Paying Certificate Authorities for Domain Validation (DV) SSL certificates is now officially history! Earlier this year, Amazon announced the AWS Certificate Manager, which allows customers to easily provision SSL certificates to Elastic Load Balancers (ELBs) and CloudFront distributions for free. It’s a very simple process, which not only saves money in the annual cost of SSL certificates, but also saves time. Admins no longer need to generate CSRs and install SSL certificates on servers, troubleshooting inevitable errors. All associated tasks are completed straight from the AWS management console (with, as always, the option to use the API as well), and AWS even takes care of certificate renewals! In this scenario, Amazon is acting as the Certificate Authority and using its root certificate to sign the certificates of its customers. There was speculation last summer that they were applying to become a CA, but no one knew they would be giving away certificates for free!
This will work perfectly fine in most scenarios, but the certificates cannot be downloaded directly, meaning they cannot be installed on an actual server. You must direct your traffic to an ELB, terminate SSL there, and then to your end server. So why would a customer not use AWS Certificate Manager for a DV SSL cert? There is the minimal cost of adding an ELB to your environment if it’s not already present (about $20/month). Some customers have compliance requirements for end-to-end encryption, meaning they would be out of compliance when SSL terminates at the ELB and travels to the end server in a decrypted state. In this scenario, the AWS Certificate Manager will not be an option. This is where Let’s Encrypt comes in…
Last year, we briefly mentioned the development of Let’s Encrypt in our post HTTPS Everywhere, in which we reviewed why you should secure all web sites, even when encryption is not necessary for business purposes. Let’s Encrypt allows organizations to obtain free SSL certificates by automating a validation process which allows organizations to confirm ownership of a domain. Like AWS Certificate Manager, certificates can be continuously renewed. It was released in November of 2015 with widespread adoption and success. In around just 4 months, Let’s Encrypt announced the issuance of their one millionth SSL certificate!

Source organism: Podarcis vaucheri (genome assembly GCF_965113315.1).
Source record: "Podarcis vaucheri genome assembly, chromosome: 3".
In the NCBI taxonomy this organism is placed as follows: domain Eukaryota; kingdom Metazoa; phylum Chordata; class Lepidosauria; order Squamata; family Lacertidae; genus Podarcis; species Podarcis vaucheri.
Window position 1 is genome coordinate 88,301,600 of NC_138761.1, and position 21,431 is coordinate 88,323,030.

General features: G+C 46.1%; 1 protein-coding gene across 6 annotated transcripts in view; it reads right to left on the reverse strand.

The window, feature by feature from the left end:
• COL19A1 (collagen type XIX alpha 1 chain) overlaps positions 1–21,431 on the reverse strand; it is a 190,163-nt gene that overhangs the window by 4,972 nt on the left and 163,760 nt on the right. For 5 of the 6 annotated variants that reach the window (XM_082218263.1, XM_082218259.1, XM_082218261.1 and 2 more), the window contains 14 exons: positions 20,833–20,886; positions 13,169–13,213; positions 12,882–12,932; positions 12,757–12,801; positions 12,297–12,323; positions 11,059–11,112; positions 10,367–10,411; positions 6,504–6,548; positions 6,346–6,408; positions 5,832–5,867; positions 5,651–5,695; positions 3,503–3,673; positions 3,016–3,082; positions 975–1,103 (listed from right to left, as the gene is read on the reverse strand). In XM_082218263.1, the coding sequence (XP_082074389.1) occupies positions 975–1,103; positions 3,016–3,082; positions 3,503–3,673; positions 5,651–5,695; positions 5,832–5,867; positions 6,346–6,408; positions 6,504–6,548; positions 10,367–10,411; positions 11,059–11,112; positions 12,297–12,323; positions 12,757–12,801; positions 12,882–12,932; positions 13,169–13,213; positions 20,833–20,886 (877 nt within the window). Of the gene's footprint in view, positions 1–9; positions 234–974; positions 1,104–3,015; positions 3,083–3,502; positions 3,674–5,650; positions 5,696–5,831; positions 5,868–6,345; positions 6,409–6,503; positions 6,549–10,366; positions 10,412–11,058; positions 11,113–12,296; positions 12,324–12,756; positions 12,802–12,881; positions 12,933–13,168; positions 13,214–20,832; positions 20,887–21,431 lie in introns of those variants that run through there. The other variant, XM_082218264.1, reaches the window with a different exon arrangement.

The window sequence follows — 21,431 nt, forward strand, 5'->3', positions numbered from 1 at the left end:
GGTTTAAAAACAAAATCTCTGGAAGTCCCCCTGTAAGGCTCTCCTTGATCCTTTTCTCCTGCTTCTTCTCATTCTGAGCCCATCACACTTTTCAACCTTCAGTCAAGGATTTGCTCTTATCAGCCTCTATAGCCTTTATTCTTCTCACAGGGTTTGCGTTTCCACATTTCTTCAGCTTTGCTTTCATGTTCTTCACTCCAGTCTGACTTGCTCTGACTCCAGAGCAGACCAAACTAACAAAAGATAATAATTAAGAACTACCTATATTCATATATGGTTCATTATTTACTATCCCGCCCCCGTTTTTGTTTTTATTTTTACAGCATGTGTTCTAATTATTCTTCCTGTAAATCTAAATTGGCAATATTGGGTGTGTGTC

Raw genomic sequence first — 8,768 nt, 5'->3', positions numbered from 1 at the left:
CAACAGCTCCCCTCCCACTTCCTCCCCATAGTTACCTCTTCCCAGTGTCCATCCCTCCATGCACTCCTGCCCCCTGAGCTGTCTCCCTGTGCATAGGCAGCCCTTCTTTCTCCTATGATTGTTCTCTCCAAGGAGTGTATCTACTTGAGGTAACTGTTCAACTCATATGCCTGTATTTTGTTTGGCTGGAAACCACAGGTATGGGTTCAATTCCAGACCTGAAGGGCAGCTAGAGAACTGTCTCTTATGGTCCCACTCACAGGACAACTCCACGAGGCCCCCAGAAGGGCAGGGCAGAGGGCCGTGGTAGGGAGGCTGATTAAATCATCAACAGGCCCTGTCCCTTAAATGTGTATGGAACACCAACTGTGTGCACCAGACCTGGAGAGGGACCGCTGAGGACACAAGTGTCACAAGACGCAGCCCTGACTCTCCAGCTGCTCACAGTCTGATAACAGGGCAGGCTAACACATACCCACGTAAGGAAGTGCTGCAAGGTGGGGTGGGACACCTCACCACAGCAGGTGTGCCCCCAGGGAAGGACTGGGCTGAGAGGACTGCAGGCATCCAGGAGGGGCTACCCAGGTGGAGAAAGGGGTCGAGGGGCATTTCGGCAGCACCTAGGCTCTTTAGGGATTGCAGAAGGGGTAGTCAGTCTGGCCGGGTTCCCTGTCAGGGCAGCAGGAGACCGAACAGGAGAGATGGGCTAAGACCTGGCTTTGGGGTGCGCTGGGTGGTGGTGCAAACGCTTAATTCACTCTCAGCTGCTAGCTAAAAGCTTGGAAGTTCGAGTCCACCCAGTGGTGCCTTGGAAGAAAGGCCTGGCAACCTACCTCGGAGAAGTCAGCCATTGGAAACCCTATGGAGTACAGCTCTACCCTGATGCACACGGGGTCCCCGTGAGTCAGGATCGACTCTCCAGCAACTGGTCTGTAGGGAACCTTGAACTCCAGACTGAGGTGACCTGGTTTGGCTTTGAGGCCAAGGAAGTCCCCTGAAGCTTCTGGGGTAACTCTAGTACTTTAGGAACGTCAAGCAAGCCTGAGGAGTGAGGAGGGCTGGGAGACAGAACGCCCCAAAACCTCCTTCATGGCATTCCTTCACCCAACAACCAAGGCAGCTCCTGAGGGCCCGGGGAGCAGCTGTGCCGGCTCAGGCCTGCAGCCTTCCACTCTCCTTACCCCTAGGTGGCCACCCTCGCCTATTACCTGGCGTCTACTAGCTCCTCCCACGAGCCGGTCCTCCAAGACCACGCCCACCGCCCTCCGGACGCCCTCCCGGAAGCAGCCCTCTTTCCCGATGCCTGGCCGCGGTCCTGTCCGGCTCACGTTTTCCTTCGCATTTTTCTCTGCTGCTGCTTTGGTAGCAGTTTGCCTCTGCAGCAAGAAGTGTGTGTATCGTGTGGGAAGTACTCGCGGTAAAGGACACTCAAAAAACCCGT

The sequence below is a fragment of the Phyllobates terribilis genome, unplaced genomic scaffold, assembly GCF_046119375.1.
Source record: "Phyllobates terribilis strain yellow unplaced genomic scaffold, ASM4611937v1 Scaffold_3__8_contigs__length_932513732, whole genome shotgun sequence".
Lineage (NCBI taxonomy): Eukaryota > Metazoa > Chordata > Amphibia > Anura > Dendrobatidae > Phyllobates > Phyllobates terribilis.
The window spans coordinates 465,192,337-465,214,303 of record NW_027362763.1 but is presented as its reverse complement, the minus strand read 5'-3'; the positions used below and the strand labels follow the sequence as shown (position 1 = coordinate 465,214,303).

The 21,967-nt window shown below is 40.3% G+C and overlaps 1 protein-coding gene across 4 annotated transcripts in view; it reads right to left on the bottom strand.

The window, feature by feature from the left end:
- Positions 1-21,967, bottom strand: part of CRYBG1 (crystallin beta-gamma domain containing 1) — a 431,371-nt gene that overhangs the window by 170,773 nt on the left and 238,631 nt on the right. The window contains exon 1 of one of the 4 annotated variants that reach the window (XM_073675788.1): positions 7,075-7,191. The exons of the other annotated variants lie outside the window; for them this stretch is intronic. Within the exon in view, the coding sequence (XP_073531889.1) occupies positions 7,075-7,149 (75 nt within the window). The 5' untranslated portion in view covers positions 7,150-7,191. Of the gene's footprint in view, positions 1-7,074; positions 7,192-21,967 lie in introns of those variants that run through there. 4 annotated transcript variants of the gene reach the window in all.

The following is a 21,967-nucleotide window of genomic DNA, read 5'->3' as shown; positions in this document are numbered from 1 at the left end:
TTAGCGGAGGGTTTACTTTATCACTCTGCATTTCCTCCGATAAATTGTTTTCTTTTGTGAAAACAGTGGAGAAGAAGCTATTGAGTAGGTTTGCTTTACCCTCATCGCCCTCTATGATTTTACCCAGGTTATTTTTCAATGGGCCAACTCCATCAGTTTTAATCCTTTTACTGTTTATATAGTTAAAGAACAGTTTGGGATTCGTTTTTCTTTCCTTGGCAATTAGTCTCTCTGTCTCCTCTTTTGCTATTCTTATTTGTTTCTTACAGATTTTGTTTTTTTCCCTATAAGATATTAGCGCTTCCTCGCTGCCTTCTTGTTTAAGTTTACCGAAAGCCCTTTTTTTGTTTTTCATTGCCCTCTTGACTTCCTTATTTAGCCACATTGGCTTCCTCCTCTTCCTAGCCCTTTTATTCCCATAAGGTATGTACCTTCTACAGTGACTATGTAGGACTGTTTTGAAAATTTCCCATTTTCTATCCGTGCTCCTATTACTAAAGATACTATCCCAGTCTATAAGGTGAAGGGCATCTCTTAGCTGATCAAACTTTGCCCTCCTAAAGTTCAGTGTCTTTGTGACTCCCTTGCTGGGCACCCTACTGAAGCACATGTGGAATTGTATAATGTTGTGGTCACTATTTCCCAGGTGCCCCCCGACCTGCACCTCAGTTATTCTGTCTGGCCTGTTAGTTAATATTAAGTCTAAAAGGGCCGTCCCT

Because it is simpler to implement, we recommend AWS Certificate Manager in scenarios where ELBs are already in use and end-to-end encryption is not a requirement. For all other scenarios, Let’s Encrypt is a great choice. Using the combination of the two, an organization should never need to pay for a domain validation certificate again!
So is the CA business model dead? Well, not quite. Keep in mind, these free certificates are only Domain Validation certs. Some organizations (like banks) prefer an Extended Validation (EV) certificate, which is what allows for the “green bar” in the browser (which indicates greater security, but in terms of mathematics, that is certainly not the case). EV certificates do require a longer and more thorough validation process by the CA (to verify domain ownership), so this type of certificate validation process, by definition, will never be automated (and, thus, never be free). That said, the business model for DV certificates is certainly dying quickly!
Feel free to contact us at email@example.com with any questions on securing your AWS infrastructure.